Coweta County

Police impersonator or real chief? This woman said he pulled her over and never identified himself

GRANTVILLE, Ga. — A woman and her 83-year-old mother called 911 to report what they thought was a police impersonator on Interstate 85, only to find out the man that ended up screaming at them was a local police chief.

Karen Tatro told Channel 2 investigative reporter Justin Gray that a man driving a truck with mulch in the back blocked her car in along the interstate and got out wearing dirty clothes.

She said he never showed his badge or said who he was.

“Hey, stay in the car. Stay in the car,” a Grantville police officer told Tatro as seen on body camera video.

By this point, Tatro had already called 911 to report what she says she thought was a police impersonator with road rage on I-85.

“I don’t appreciate somebody trying to act like they’re a police officer,” Tatro told the 911 operator in a call obtained by Channel 2 Action News.

“He’s in a T-shirt and jeans, you know, looking like somebody’s been working in the yard. There’s mulch in his truck and he just starts, you know, raging,” Tatro said.

Tatro admits that during a traffic jam on I-85, she moved into the emergency lane to try to get off at the exit and get her sick 83-year-old mother to a bathroom.

“This black truck, who is now in the far-right wing, but not the emergency lane, does this maneuver and blocks me in,” Tatro said.

The man who was in the truck is the Grantville Chief of Police Steve Whitlock.

Whitlock and Grantville police won’t talk about the incident saying it’s an open case.

But by the time a uniformed officer was on the scene at the gas station, Whitlock had on his badge and talked to the officer about what happened.

“I just told her, her road rage will get you killed this day and time,” Whitlock said on the police body camera video.

Tatro said Whitlock was yelling, demanded she stop the car there on the highway and that she was so concerned about the behavior she called 911.


“It looked like road rage, to be honest with you,” Tatro said.

“Well, I don’t understand. Your lights were on, and I know you introduced yourself,” the officer told Whitlock, with a laugh.

“I did,” Whitlock said.

“Did this person ever identify themselves as a police officer?” Gray asked Tatro.

“They never identified themselves. You’re positive?” Gray asked Tatro.

“100%,” she said.

This isn’t the first controversy Channel 2 Action News has investigated with Whitlock and Grantville police. It’s not even the first relating to police impersonation.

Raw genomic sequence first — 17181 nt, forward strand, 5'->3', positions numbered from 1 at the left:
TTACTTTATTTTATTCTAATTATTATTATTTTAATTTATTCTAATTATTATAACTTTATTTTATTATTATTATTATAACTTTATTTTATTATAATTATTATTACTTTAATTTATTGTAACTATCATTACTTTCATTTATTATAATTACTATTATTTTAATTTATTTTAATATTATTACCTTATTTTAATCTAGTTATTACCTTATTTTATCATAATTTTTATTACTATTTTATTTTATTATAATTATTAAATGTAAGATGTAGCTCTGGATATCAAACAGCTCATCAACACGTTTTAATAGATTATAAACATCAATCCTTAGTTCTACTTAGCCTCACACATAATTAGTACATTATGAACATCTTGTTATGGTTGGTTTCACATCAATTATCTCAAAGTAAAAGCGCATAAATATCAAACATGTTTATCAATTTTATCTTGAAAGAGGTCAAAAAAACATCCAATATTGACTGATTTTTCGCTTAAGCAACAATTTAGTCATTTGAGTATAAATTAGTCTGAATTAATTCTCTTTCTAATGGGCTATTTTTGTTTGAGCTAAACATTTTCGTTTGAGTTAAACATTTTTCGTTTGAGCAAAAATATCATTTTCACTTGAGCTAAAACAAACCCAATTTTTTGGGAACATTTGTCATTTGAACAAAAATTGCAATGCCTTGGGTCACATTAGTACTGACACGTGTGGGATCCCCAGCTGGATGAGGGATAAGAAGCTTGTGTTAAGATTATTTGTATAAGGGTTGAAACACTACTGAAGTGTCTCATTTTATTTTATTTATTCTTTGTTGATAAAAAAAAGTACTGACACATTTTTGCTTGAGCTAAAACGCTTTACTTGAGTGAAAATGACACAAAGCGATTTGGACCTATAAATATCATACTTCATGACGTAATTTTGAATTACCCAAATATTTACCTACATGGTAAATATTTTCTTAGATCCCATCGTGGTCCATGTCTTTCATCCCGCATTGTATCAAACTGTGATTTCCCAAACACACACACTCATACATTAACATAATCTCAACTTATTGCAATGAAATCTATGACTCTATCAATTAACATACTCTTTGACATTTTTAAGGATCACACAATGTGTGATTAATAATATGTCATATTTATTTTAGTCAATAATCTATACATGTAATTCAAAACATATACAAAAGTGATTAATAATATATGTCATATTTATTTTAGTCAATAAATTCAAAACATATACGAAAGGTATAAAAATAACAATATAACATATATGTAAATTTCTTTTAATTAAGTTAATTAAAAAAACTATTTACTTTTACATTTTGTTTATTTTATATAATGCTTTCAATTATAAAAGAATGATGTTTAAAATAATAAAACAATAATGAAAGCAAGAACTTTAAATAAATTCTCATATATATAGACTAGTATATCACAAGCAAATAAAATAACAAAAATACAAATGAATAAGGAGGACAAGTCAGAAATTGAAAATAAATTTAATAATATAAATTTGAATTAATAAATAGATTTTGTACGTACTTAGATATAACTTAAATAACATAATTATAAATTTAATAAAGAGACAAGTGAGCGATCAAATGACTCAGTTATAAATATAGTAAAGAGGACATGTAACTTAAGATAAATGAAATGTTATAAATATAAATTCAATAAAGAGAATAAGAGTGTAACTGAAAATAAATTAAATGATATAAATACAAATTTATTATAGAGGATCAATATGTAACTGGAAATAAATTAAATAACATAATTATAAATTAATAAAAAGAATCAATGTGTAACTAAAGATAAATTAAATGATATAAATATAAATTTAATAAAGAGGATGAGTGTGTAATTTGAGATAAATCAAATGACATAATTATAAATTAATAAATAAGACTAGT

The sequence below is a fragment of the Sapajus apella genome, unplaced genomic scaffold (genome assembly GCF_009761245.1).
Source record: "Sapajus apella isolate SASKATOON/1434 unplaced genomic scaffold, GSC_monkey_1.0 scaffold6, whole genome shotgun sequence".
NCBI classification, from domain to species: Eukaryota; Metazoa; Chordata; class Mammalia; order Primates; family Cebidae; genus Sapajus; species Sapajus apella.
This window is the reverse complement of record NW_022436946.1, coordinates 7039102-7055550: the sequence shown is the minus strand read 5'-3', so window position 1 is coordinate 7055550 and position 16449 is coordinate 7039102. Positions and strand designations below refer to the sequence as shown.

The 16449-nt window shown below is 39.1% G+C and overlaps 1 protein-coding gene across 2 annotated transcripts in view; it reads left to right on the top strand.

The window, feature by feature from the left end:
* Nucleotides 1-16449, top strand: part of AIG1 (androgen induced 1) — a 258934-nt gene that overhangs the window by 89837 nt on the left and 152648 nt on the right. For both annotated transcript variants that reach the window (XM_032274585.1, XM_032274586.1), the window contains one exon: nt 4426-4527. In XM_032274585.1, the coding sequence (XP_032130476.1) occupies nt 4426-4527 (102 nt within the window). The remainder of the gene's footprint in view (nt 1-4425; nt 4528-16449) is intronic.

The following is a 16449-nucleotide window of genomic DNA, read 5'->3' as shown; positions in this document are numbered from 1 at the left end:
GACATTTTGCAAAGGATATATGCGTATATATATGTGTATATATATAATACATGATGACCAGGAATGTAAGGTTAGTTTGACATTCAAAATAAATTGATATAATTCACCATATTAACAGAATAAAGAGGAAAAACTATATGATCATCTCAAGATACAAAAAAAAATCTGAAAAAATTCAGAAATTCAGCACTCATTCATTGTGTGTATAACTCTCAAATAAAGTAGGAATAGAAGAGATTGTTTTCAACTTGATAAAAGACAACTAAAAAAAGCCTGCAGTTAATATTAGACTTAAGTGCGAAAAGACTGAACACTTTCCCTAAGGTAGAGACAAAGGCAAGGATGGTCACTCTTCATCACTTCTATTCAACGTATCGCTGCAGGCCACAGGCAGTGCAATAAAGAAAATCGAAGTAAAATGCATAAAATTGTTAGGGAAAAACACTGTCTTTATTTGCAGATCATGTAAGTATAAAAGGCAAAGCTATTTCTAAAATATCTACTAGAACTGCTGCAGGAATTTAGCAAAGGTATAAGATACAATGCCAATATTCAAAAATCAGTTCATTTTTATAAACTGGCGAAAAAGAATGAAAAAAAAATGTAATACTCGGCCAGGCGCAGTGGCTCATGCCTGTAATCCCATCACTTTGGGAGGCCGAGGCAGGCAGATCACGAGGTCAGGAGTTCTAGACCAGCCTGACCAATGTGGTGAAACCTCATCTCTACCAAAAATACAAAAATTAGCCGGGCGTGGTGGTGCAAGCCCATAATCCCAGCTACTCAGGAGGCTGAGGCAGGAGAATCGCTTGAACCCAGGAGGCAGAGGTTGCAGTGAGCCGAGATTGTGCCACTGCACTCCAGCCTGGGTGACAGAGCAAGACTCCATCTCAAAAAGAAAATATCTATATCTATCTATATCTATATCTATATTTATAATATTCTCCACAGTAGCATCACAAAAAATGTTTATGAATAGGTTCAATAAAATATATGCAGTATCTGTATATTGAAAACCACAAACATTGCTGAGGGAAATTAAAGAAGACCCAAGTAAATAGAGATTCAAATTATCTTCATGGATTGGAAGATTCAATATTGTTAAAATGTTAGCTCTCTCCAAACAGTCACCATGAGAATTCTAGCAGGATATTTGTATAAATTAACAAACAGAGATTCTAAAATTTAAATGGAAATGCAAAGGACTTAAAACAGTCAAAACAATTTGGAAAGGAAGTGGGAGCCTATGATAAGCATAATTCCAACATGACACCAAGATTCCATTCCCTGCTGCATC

Last year, we told you how Whitlock gave a police cruiser for an entire day to his pastor, a convicted felon, who was spotted with blue lights on, stopping traffic with a badge and a gun.

“The man knows he’s not a police officer. At no time…” Whitlock said at the time.

“The problem is the public doesn’t know. He looks like a police officer there,” Gray told Whitlock.

“Yeah, your right sir,” Whitlock answered.

The problem this time, Tatro said, is Whitlock did not look like a police officer.

“He’s the chief of police and he was stopping you,” the officer told Tatro on the body cam video.

“He didn’t identify himself or anything else,” Tatro told the officer.

“He didn’t identify himself?” the officer asked Tatro.

“No,” she responded.

“At all?” the officer asked.

“No,” Tatro answered.

“I think it’s important that law enforcement be professionals,” Tatro’s attorney Jason Black said.

Black was a police officer himself for more than a decade and told Gray that he believes Whitlock’s actions put the public, Whitlock himself, and even his wife who was allegedly in the truck with the mulch that day, all at risk.

“You know, there’s a reason why police officers radio those things in so other police officers know where they’re at, what cars being stopped, you know, so if something does happen, they can get help to that police officer,” Black said.

“I’m at an age where I’ve certainly been around enough to see how police officers act. And I’ve never had anybody jump out of a vehicle and start raging at me,” Tatro said.

Tatro told Whitlock that she probably would have just accepted the ticket and moved on if not for how this happened.

She’s now trying to take this to a jury trial.

Gray did call and talk to Whitlock who said he cannot and will not talk about the incident because of that pending case.